The battle of addiction breaks the hearts of families and tears them apart. Sometimes, many people in the family struggle with addiction problems. For example, perhaps the husband and wife both fight against drug and alcohol addiction. In those cases, doing rehab for couples could be beneficial. This type of rehab could even save your marriage. However, how does a couple’s rehab differ from rehab for singles?
Better Support System
In many cases, you get better support than if you tried to go it alone. One of the ways that you can tell if someone will succeed in the fight against addiction depends on what type of support system they have. The stronger your support system, the better. For example, some addicts who go to rehab for singles could struggle as soon as they leave the rehab center—it’s a problem commonly spoken of. The problem stems from no support in the real world. Granted, you may know some addicts in rehab fighting the same battle, but in the real world, having your old addict friends around can turn into you going back to the same habits. When you go to a couple’s rehab, you fight the same battle as what everyone else is fighting, but you have a partner in the fight.
Improves Your Relationship with the Other
Provided that both people want to stop doing drugs, couple’s rehab could even improve their relationship because they both fight in the same battle. They can provide mutual support whenever the other one feels weak. This can make a big difference in their overall well being. You don’t get the same treatment in a regular rehab.
Both Have the Same Homework
The therapist will give both people the same homework for each session. In a regular rehab session, you will take your own journey to figure things out. The therapist will evaluate you as a couple and try to address some of the root causes of drug addiction.
Keeping Problems from Getting in the Way
The therapist will look at the couple as a home and try to identify problems before they turn into a growing tension. This isn’t the same in a solo session where you’re by yourself. In these cases, the therapist will focus solely on you to figure out what could be the underlying cause of the problem.
With couples, sometimes you have a problem that arises known as codependency. This leads to drug addiction, and this is where couples’ rehab differs a little. The therapist attempts to address the issues associated with codependency like low self-esteem and breaking the cycle of addiction. Many times, people fail to address this problem, and it leads to a 40 to 60-percent relapse rate. While many people try to be free from it, codependency means that the partners remain excessively emotionally attached, and this can lead to unclear thinking. This can have an impact on your ability to stay healthy and free from addiction. You also don’t want a relationship that is entirely one-sided. While the therapist can try to address this with people who are doing rehab alone, if they have a dependency problem, it can be harder to dig into the issue without the other partner.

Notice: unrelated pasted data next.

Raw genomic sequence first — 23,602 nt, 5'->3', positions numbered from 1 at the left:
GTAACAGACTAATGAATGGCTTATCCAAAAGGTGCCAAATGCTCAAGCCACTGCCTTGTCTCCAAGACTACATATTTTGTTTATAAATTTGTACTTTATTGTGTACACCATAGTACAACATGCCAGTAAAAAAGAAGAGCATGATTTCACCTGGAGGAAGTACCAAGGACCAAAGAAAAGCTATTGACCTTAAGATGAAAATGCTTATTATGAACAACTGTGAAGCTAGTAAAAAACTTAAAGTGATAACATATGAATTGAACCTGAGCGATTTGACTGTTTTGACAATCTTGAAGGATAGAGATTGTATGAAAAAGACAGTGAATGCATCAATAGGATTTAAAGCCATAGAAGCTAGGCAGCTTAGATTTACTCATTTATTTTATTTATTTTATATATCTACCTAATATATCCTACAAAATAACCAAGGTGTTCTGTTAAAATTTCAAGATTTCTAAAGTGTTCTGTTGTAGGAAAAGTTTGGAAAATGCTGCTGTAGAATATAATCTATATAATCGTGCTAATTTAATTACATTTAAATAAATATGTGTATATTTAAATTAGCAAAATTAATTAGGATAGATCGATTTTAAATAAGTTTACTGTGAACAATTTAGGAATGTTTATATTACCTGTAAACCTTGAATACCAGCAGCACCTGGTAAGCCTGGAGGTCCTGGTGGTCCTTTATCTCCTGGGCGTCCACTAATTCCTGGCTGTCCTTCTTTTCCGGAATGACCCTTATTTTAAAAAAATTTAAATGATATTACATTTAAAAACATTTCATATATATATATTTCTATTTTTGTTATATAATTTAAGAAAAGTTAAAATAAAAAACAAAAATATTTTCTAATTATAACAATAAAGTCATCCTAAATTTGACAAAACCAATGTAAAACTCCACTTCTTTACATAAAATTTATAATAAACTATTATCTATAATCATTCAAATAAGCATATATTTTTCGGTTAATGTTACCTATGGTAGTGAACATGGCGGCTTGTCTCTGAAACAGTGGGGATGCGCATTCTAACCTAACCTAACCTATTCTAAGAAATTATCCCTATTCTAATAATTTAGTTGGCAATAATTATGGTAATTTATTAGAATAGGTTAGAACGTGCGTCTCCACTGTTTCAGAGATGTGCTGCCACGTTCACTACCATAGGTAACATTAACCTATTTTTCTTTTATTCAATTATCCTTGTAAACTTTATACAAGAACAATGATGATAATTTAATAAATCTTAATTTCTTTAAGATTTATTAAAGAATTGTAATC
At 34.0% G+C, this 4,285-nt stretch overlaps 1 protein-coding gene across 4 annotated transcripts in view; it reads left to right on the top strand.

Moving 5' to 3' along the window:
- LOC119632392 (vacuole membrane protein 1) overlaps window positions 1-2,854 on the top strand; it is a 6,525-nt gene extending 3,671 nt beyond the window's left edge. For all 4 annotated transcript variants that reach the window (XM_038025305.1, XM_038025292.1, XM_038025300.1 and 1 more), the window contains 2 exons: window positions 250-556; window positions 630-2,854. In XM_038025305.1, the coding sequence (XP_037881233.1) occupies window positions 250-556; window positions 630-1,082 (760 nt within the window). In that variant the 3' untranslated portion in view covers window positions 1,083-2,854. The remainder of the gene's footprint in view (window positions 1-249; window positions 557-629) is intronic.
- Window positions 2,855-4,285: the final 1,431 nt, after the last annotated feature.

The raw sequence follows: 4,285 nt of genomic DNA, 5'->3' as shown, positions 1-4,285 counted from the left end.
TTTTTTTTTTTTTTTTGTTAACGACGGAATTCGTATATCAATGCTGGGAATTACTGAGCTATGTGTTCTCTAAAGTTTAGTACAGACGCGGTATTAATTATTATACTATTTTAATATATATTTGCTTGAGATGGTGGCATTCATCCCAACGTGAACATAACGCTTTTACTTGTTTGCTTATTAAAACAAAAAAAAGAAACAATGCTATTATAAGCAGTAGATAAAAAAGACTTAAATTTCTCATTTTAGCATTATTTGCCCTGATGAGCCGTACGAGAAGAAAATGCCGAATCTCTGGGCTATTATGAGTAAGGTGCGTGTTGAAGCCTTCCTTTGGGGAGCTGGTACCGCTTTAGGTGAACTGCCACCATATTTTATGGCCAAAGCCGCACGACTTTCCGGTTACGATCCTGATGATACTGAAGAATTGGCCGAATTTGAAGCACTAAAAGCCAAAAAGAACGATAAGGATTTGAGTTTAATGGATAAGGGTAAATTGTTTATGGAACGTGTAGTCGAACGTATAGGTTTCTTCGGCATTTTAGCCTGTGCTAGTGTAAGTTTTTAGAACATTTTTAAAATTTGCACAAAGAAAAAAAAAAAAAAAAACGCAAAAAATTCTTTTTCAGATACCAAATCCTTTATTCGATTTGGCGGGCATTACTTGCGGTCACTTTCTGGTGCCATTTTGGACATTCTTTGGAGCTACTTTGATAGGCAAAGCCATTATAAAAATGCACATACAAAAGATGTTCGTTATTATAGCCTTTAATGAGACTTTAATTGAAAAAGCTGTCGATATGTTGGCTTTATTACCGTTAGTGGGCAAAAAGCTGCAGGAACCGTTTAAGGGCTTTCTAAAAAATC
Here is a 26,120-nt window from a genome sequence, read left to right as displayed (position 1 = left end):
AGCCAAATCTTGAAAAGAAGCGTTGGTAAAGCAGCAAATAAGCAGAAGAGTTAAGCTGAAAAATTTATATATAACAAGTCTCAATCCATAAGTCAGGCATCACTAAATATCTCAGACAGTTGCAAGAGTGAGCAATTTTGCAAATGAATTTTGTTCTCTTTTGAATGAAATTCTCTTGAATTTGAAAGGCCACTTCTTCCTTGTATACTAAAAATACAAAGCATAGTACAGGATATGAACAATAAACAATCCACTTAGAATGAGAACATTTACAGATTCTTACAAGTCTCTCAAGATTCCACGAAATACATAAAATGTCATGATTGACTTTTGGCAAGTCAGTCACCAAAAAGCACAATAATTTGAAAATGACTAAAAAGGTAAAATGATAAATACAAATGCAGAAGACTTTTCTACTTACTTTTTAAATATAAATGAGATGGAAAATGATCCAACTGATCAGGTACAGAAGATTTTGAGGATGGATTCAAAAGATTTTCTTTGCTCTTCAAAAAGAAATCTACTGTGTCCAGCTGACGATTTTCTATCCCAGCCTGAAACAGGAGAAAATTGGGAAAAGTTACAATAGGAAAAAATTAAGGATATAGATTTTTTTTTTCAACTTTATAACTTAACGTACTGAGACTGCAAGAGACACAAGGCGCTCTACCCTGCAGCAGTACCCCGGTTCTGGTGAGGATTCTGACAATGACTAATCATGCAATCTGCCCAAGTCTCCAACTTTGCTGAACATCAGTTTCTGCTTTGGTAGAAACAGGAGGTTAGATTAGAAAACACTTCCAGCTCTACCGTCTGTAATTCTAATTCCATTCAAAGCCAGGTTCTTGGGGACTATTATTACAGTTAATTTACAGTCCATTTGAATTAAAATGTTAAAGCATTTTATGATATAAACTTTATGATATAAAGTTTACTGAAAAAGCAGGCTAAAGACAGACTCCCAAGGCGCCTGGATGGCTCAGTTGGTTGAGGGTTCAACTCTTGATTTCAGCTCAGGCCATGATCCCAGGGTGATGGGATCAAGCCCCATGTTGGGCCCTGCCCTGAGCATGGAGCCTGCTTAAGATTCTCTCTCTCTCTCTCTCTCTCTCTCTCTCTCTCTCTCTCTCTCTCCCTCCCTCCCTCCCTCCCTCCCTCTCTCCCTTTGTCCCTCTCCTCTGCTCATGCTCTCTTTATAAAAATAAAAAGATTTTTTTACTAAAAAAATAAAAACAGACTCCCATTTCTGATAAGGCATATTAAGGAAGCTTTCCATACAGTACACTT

When Doing Rehab Alone Could Be Better
You do have some cases where it might not make sense to do rehab with your partner. Some of the examples of when it can be a counterproductive practice include:
- When there’s domestic violence.
- When you don’t get along with your partner.
- When the other partner isn’t willing to stop doing drugs and alcohol.
These are all cases where an attempt to do couples’ rehab could fall flat on its face. When you have one partner who doesn’t want to be there, it can turn rehab into a counterproductive activity because they won’t do the exercises or work at getting clean. No matter what type of rehab that you choose to enter, you still have to put in an effort to combat the drugs and alcohol, or you could find that you won’t succeed.
Couples’ rehab will work great if you both struggle with addiction because you can serve to support each other in your battle. The one danger that exists is that when one person falls, they could both fall. However, this type of rehab has the advantage that you can both support each other in working to get clean. The one thing to remember is that sometimes you may relapse, but this doesn’t mean that you can’t try again. You can keep trying as many times as what it takes. Call one of our counselors today at 844-639-8371.